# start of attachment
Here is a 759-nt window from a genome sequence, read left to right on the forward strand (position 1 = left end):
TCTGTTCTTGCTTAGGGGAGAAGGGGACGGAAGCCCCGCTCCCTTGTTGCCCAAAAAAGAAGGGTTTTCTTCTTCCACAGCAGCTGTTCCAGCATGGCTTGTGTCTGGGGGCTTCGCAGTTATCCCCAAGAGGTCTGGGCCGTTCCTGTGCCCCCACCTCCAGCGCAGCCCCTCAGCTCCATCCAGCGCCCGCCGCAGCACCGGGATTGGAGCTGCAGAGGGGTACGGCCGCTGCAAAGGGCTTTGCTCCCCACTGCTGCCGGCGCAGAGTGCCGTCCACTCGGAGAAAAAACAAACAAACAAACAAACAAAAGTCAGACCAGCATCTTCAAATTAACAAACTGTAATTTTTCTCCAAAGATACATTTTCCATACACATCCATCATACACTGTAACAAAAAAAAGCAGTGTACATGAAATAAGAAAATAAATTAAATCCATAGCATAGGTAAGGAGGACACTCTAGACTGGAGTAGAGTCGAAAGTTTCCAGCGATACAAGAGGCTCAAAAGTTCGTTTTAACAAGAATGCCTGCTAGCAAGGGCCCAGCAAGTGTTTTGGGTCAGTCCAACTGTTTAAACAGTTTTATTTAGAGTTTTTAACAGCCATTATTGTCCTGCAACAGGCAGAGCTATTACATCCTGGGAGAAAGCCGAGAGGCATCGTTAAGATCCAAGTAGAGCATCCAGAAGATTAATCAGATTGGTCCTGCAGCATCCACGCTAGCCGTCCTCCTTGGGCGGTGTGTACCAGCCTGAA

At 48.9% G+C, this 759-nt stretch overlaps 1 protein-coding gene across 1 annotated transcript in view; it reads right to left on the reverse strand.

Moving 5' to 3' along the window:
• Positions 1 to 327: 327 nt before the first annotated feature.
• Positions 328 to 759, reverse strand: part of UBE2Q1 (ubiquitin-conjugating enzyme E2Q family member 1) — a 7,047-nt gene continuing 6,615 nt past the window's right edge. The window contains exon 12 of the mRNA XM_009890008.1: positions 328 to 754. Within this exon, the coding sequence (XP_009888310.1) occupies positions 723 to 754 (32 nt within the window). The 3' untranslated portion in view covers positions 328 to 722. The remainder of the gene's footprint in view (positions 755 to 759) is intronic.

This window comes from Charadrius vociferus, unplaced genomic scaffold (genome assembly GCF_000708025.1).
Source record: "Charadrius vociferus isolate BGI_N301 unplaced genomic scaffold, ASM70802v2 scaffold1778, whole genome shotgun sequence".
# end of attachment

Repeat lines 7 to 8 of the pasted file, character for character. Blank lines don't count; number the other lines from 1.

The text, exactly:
This window comes from Charadrius vociferus, unplaced genomic scaffold (genome assembly GCF_000708025.1).
Source record: "Charadrius vociferus isolate BGI_N301 unplaced genomic scaffold, ASM70802v2 scaffold1778, whole genome shotgun sequence".